• Japan Association of Endocrine Surgeonsx 
  • Japan Society of Thyroid Surgeryxi 
  • The Japan Society of Ultrasonics in Medicinexii 
  • The Japan Society of Sonographers xiii 
  • The Japanese Society for Pediatric Endocrinologyxiv
  • The Japan Association of Breast and Thyroid Sonologyxv

However, no record could be found, at least on the Internet, regarding the proceedings of the “Diagnostic Criteria Inquiry Subcommittee.” A freelance journalist, Ryuichi Kino, tweeted that the document obtained through information disclosure was heavily redacted, with the names of the subcommittee members blacked out.

Miyauchi’s self-admittance that he was a subcommittee member, therefore, was a pleasant surprise. He was disclosing information that was not readily provided by Shinichi Suzuki, a thyroid surgeon at FMU in charge of the thyroid examination, at the third session of the Thyroid Examination Assessment Subcommittee, held on June 10, 2014, when Kenji Shibuya, an epidemiologist and a public health specialist from the University of Tokyo, raised a possibility of over-diagnosis and over-treatmentxvi. At the time, all Suzuki would admit, defending the decision to operate, was that some cases had lymph node metastases or hoarseness [which indicates the involvement of the recurrent laryngeal nerve]. Suzuki would not give the percentage of the cases which actually had lymph node metastases or hoarseness. He even said he wasn’t the one who decided not to reveal the information.

Miyauchi’s revelation essentially validated the surgeries performed at FMU so far, dispelling the criticism that the screening was harmful and not really warranted.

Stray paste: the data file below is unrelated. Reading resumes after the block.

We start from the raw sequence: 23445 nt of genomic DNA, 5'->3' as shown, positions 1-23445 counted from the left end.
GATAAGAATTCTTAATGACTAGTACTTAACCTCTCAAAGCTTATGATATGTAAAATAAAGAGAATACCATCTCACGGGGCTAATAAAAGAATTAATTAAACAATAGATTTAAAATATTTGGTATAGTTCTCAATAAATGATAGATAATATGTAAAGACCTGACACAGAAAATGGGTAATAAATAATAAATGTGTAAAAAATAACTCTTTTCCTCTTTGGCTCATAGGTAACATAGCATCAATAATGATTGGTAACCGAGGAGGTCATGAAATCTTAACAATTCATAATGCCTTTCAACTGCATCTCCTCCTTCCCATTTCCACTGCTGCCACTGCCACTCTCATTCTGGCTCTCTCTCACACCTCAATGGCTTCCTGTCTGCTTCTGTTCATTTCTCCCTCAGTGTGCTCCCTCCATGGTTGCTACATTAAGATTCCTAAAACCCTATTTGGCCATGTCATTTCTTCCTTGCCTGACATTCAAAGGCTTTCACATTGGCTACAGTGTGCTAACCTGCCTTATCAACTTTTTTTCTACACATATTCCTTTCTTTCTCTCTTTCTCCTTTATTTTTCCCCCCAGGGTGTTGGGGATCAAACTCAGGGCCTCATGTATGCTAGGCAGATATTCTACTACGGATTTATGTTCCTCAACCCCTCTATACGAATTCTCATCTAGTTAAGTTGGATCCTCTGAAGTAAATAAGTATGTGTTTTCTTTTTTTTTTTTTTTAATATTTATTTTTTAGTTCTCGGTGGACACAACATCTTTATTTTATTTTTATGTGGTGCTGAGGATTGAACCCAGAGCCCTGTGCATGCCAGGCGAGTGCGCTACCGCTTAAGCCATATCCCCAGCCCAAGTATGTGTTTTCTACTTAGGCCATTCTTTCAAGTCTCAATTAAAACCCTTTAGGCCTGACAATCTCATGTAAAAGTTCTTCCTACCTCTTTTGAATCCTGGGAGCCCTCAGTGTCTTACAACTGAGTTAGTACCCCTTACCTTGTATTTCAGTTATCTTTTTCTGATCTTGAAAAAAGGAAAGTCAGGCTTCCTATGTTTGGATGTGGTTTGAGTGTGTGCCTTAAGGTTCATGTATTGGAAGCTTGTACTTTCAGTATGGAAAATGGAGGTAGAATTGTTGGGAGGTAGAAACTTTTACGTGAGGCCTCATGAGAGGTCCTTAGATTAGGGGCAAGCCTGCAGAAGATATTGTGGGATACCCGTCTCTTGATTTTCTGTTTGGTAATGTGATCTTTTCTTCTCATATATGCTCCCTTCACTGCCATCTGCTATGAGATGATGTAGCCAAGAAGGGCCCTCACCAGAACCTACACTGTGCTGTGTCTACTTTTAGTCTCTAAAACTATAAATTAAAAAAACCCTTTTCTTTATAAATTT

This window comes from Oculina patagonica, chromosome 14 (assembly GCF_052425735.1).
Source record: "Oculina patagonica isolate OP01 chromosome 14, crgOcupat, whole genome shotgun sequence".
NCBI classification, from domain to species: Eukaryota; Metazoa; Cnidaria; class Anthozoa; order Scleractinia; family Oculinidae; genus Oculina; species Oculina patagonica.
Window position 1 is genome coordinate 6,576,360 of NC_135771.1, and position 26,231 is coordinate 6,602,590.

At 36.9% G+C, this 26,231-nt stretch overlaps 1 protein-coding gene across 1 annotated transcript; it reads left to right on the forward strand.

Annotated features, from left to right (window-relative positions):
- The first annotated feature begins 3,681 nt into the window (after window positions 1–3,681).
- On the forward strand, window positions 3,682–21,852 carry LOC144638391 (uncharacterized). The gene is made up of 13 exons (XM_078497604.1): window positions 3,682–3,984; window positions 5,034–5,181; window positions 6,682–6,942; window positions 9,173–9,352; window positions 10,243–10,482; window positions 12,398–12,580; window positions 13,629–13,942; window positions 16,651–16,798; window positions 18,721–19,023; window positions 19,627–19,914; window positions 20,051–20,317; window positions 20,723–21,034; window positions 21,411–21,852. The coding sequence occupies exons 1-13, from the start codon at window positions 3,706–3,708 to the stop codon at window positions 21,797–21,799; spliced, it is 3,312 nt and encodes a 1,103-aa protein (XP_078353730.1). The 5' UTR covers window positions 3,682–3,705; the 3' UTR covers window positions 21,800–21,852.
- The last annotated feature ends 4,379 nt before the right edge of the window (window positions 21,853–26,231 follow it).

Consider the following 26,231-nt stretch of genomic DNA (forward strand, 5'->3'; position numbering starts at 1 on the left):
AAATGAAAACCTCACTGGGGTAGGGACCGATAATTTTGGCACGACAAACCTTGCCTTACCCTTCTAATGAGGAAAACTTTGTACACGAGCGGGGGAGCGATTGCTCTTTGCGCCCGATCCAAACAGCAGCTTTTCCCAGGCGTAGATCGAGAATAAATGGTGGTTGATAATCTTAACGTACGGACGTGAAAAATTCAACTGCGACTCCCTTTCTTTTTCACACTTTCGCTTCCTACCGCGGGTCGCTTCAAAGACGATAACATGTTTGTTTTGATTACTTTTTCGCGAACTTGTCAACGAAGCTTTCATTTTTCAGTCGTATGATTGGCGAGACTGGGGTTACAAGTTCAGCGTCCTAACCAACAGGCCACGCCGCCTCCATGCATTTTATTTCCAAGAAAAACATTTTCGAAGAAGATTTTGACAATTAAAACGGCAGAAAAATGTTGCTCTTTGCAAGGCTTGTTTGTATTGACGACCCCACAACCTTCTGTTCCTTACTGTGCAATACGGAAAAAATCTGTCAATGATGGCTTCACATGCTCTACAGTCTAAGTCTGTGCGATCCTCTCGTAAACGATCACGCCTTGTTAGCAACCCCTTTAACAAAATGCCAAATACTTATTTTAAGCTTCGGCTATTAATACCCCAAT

Then, quite curiously, Nagataki started off the question and answer session by presenting a hypothetical situation to Miyauchi, saying, “For instance, if we conduct a screening, some cancers would always be discovered. If we continue on with the screening and remove all the cancers we find even though some may not have risks [of becoming aggressive] because there is a sense of security in simply removing anything that might remotely be dangerous, ultimately one in ten or one in one hundred children in Fukushima might end up getting their thyroid glands removed. Some might say that would be acceptable as long as it brought a sense of security. What do you think about such an idea?”

Miyauchi quickly said, as if reprimanding Nagataki, “I think the numbers you just gave are rather extreme.”

Then Miyauchi continued, “As I mentioned earlier, I am a member of the Diagnostic Criteria Inquiry Subcommittee of the Fukushima Thyroid Examination Expert Committee, so I am quite familiar with why the thyroid screening is being conducted in Fukushima Prefecture. As we know that pediatric thyroid cancer notably increased after the Chernobyl accident, and most members of the general public are aware of it and worried whether thyroid cancers would also increase in Fukushima. Given such a concern, for one thing, a scientific assessment had to be carried out to see if there would actually be an increase. The other thing is to monitor the health of the residents. I understand both of these issues are rather difficult issues. Based on these conditions, as mentioned earlier, what should be done is to do everything according to certain criteria; to conduct an examination according to a certain criterion, to read the ultrasound image according to a certain criterion, to decide whether or not to conduct fine needle aspiration biopsy according to a certain criterion, and so on. This is what is happening in Fukushima Prefecture. For instance, our hospital has examined Fukushima residents who moved to the Kansai area, at the request of FMU. The ultrasound examination data is not assessed by us. Instead, it is sent to FMU to be read according to a certain criterion. If the fine needle aspiration biopsy is needed, we will conduct the biopsy based on instructions from FMU and send the specimen to FMU. So my understanding is that they are making an effort to maintain a certain standard in every way possible.”